Wednesday 21 February 2018

Gardaí and PSNI 'will face huge challenges'

A five year-old boy has died after falling into a Co Antrim river along with his twin brother. Kayden McGowan, from Ballymena, was swept for more than three miles after entering the River Braid while on a lunchtime walk with his family. Stock image
A five year-old boy has died after falling into a Co Antrim river along with his twin brother. Kayden McGowan, from Ballymena, was swept for more than three miles after entering the River Braid while on a lunchtime walk with his family. Stock image

Deborah McAleese

Vital cross-Border sharing of policing expertise is going to become extremely difficult post-Brexit, former police chief Judith Gillespie has warned.

The former PSNI deputy chief constable, and member of Ireland's Policing Authority, said Brexit would pose huge challenges.

"I think Brexit is going to pose so many challenges for law enforcement - European Arrest Warrants, exchange of information, intelligence, fingerprints, DNA, all those things," she said.

"Any type of hard Border will have very significant costs both in the North and south.

"In the context of shrinking public-sector costs, that is going to be a real challenge - to continue to deliver policing, in the context of additional costs to policing a hard Border. It is a big concern."

Ms Gillespie said one of the main threats to policing post-Brexit would be the sharing of important experience between the Garda and the PSNI.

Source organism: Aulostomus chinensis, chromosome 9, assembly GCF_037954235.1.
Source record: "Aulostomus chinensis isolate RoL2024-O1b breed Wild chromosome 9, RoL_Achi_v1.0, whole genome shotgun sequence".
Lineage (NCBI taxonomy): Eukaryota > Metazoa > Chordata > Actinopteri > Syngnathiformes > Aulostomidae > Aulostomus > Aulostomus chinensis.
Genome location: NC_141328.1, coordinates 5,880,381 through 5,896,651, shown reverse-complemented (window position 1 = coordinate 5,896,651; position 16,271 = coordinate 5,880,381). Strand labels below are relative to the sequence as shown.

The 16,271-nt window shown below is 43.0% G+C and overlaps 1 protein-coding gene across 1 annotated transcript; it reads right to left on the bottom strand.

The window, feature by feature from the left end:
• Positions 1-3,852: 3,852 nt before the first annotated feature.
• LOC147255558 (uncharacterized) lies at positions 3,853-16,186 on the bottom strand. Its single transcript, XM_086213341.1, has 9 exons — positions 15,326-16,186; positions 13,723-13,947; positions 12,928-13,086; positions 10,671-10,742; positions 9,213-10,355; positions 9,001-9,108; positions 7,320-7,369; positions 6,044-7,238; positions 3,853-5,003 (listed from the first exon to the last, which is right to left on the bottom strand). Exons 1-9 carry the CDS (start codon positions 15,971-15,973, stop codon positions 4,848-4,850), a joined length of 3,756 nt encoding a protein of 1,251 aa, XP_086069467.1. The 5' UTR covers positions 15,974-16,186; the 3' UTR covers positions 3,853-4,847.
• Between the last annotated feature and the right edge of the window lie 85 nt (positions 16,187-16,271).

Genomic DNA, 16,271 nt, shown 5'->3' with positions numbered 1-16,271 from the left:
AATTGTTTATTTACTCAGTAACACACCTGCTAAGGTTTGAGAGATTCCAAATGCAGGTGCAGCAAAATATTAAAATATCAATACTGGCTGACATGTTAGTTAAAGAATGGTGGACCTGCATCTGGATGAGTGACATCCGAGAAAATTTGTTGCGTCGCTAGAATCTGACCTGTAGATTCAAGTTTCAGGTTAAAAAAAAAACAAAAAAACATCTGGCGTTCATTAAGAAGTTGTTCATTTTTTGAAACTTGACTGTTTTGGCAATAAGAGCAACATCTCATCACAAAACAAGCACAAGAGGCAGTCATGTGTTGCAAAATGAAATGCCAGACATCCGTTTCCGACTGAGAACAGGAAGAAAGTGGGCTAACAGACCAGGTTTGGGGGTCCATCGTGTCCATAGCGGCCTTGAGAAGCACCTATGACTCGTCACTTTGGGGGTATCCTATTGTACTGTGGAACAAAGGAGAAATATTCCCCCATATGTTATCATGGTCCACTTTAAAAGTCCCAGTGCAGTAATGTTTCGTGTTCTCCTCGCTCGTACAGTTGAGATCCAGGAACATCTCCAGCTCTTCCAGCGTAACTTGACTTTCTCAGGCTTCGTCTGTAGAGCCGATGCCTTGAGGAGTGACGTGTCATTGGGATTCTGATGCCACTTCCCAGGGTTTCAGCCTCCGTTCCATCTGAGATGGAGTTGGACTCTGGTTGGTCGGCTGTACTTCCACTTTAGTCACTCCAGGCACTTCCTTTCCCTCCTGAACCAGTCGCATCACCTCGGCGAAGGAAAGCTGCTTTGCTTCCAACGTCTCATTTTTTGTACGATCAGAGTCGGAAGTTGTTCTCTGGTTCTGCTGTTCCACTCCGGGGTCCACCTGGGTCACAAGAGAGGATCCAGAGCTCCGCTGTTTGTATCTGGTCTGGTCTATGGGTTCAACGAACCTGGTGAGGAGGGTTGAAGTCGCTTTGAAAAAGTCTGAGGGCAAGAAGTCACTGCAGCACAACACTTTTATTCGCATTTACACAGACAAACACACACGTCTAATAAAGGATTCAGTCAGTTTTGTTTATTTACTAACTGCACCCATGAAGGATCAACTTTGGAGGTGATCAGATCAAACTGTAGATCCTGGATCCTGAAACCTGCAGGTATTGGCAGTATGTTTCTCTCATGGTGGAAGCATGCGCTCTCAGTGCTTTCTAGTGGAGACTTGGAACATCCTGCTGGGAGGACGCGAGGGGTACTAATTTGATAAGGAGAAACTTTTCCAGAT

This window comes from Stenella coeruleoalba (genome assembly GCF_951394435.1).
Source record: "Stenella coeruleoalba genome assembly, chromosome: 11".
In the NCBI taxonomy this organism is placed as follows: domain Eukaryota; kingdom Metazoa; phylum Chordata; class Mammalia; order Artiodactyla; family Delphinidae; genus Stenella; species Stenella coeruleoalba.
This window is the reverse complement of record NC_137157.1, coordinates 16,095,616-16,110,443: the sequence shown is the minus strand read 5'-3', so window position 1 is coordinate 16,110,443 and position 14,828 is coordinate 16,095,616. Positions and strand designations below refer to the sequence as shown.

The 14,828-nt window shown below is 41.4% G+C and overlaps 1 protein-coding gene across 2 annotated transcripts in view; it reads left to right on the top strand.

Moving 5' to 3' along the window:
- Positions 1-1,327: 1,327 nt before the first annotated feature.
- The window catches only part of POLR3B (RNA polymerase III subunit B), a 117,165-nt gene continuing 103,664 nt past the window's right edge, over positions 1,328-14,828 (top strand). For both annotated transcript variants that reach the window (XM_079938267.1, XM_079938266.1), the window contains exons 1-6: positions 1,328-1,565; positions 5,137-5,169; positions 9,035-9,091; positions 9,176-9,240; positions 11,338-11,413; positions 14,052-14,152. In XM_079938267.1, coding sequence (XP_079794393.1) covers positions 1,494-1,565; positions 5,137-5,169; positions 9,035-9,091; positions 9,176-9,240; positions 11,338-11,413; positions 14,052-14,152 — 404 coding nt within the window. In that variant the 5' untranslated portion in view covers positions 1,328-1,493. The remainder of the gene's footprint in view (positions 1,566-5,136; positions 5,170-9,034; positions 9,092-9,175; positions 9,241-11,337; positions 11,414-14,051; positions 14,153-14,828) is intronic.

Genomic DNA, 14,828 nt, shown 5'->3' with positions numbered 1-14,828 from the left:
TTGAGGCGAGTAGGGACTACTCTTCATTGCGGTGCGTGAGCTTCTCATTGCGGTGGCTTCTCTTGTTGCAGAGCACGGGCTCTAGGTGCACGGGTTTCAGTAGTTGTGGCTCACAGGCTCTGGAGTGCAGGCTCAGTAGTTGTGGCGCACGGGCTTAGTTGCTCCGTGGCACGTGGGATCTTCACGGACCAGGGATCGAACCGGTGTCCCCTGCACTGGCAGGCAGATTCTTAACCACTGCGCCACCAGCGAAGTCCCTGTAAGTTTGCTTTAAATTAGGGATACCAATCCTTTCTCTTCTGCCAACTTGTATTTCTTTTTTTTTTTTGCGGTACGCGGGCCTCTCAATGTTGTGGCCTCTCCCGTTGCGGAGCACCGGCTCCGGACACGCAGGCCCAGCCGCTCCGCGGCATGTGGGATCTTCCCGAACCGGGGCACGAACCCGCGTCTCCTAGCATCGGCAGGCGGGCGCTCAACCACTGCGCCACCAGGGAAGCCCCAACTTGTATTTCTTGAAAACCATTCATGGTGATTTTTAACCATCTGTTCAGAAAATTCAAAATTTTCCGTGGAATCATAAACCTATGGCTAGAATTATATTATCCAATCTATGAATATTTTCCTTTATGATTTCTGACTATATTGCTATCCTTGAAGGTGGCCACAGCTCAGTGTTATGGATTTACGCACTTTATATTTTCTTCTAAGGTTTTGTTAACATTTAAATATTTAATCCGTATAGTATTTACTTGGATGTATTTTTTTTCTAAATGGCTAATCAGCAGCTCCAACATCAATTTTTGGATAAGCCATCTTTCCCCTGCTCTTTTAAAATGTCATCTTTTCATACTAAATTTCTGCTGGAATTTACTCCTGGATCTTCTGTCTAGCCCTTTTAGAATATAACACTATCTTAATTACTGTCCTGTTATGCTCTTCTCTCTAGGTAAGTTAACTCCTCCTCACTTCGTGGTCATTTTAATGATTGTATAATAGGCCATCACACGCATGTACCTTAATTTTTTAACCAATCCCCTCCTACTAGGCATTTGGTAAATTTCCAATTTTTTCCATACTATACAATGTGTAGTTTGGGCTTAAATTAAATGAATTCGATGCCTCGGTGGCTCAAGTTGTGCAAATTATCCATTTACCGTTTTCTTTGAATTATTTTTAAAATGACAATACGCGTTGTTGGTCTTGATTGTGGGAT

Big concern: Judith Gillespie. Photo: PSNI/PA
Big concern: Judith Gillespie. Photo: PSNI/PA

Recent superintendent and chief superintendent promotion competitions have recruited a number of PSNI officers from the ranks of the Garda.

"But post-Brexit this movement of staff will become even more difficult than it is now," she warned.

Ms Gillespie, who retired from the PSNI in 2014 after 32 years, joined Ireland's Policing Authority in January 2016.

She said the Garda oversight body had a really important part to play "as a critical friend and in ensuring pace in delivery of change".

"That's important not just for the public but also for the very many good people within the organisation," she added.

An Garda Síochána has recently been hit by a number of controversies and Commissioner Nóirín O'Sullivan has faced calls to resign.

Ms Gillespie believes the Commissioner should be given a "fair chance" to transform the force - but warned the Policing Authority will be watching her performance "very closely".

"Nóirín is an incredibly resilient person ... she has had a very difficult job to take over with the history of the organisation," she said. "I think she has to be given time to turn the organisation around."

Irish Independent

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